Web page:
MLA Sturdy, RCMP support expanded sex-assault services in Sea to Sky 

Whistler police working with community groups to improve access to services

PHOTO BY DAVID BUZZARD / WWW.MEDIA-CENTRE.CA - TEST KITS A nurse at Squamish General Hospital holds a forensic sexual assault exam kit, which is accessible Monday through Friday during business hours.
  • Photo by David Buzzard / www.media-centre.ca
  • TEST KITS A nurse at Squamish General Hospital holds a forensic sexual assault exam kit, which is accessible Monday through Friday during business hours.

Local MLA Jordan Sturdy and the Whistler RCMP are echoing recent calls from a frontline worker to expand services for victims of sexual violence throughout the Sea to Sky.

"Certainly, I support expanded access to these forensic (rape test) kits and for services throughout the corridor, and I wouldn't just limit that to Whistler," said West Vancouver-Sea to Sky MLA Sturdy. "There is a need for these services in other parts of the region in a culturally appropriate and sensitive way as well."

In an interview earlier this month, Shannon Cooley Herdman, the Howe Sound Women's Centre's sexual assault response coordinator, said the lack of forensic rape examination kits and other round-the-clock support services is adding unnecessary barriers to victims of sexual violence in Whistler and across the corridor.

"To me, it shows that the smooth path to participating in the (justice) system isn't there and we need to do better," Herdman said.

Currently, victims of sexual assault who choose to pursue a forensic examination can access the kits at Squamish General Hospital between 8:30 a.m. and 4:30 p.m., Monday through Friday. Otherwise, they can travel to the Lower Mainland to have an exam administered. And although there is a seven-day window following an assault to carry out the test, the drive to Squamish or further is another hurdle, explained Whistler RCMP Const. Bev Baker.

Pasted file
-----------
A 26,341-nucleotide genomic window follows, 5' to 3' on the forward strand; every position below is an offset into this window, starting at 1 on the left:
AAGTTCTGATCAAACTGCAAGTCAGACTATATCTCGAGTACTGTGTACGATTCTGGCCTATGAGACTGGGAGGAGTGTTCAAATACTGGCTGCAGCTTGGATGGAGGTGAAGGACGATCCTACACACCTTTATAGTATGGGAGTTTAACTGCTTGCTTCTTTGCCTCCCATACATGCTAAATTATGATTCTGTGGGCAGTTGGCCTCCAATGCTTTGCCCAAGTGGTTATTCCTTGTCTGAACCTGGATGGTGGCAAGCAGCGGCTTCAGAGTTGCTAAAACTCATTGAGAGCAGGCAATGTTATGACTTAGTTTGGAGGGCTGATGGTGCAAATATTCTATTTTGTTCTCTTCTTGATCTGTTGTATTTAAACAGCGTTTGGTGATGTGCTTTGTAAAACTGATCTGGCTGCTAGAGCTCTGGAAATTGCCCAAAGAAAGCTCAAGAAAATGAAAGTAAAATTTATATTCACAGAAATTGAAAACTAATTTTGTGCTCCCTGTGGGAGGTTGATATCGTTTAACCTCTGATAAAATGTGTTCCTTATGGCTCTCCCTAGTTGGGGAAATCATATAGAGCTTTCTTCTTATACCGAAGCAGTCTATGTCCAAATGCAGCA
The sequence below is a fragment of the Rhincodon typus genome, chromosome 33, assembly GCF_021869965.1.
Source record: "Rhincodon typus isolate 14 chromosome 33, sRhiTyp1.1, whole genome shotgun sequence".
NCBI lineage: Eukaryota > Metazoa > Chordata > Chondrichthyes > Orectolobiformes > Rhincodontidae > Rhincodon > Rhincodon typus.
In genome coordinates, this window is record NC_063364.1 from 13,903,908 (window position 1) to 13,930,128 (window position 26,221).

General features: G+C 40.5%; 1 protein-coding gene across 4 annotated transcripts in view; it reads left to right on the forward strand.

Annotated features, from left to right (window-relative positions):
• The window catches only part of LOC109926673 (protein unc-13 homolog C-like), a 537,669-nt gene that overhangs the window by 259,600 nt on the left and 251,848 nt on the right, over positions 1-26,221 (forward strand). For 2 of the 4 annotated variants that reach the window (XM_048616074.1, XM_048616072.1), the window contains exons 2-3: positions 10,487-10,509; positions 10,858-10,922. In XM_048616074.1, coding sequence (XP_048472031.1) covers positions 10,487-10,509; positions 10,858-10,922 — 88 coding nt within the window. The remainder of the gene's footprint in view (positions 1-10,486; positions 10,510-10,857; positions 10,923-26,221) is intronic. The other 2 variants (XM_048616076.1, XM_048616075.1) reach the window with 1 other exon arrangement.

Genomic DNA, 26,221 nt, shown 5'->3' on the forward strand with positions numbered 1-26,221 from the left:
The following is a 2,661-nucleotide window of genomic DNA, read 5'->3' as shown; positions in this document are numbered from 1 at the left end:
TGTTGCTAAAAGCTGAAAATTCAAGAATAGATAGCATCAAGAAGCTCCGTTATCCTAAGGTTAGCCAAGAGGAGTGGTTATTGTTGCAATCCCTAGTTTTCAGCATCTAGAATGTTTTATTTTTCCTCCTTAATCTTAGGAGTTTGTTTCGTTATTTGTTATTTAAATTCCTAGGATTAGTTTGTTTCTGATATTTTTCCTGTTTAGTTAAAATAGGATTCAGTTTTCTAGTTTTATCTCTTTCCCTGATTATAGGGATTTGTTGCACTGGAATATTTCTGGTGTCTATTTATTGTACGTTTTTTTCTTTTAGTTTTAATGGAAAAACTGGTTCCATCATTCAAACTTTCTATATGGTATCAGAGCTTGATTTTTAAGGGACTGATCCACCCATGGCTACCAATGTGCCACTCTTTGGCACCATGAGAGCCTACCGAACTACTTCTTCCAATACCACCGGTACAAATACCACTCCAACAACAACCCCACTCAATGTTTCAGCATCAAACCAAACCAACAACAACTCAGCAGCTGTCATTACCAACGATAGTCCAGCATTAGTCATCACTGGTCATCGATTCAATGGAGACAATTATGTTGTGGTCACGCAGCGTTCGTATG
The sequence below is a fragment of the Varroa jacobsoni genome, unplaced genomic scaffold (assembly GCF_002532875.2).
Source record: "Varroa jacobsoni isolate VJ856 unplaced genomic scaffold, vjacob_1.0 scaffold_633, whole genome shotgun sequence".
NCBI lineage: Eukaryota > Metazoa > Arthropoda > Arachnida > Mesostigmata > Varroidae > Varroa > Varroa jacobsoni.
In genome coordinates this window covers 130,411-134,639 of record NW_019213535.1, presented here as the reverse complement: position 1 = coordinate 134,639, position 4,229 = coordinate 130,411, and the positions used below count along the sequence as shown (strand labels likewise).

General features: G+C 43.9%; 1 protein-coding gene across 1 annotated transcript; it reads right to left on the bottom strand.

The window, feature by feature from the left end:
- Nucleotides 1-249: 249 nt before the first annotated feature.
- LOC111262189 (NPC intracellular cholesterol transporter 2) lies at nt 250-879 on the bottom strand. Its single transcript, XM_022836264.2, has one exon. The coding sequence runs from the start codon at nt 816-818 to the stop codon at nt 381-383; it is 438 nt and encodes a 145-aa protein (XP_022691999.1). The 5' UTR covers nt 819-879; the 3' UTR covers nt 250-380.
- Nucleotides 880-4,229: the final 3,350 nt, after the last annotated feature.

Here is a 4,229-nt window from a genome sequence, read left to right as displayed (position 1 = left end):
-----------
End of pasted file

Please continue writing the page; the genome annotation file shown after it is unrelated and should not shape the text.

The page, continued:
"There's a reluctance when sometimes people just can't make that trip due to their own personal circumstances, work commitments and life commitments," she said. "Ideally, we would have the services available locally so we wouldn't have to transport people out of their communities."

Sturdy said he would continue to lobby B.C.'s Ministry of Justice — responsible for doling out funding for the kits to regional health authorities — to expand their availability in the Sea to Sky, where the sexual assault rate is three times higher than the nearby urban centres of Richmond and the North Shore, according to the most recently available data. He said he's also been in discussion with local police and other agencies about "how we can provide these services more broadly in a cost-effective way" — particularly in isolated rural areas — "with the ultimate goal of having more successful prosecutions."

In February, the Globe and Mail published the results of a 20-month-long investigation into how police agencies across the country handle allegations of sexual violence. It found that one in four sexual assaults reported to Whistler RCMP from 2010 to 2014 were dismissed as unfounded, meaning investigators determined that no crime occurred. Whistler's 25-per-cent unfounded rate was higher than the national average of 19 per cent, as well as the neighbouring jurisdictions of Squamish and Pemberton.

"We've started looking at sex assaults and how they're handled because it's obviously a serious offence and one that we need to make sure gets handled correctly," said Baker, who added that local police are trained to know how to respond to traumatized victims. "We want to do everything we can to ensure our public is safe here in Whistler and our victims are being afforded all the best care and resources they can."

Baker added that the detachment is in the early stages of meeting with various Whistler organizations to discuss "the local challenges" around sexual assault, increase awareness of the services available, and ensure employers have policies in place to handle workplace allegations of sexual assault appropriately. Another potential "barrier to justice" for victims of sexual violence, Herdman noted, is the fact there are currently no frontline workers in the corridor trained to file third-party police reports on behalf of victims.

"The corridor is definitely underserved and we want to see the ability to directly make those third-party reports in the Sea to Sky rather than involve another agency in the city," she said.

"(The province's Ending Violence Association BC) is hoping to deliver that training to the appropriate service providers at some point I hope within the year, but we'll see."

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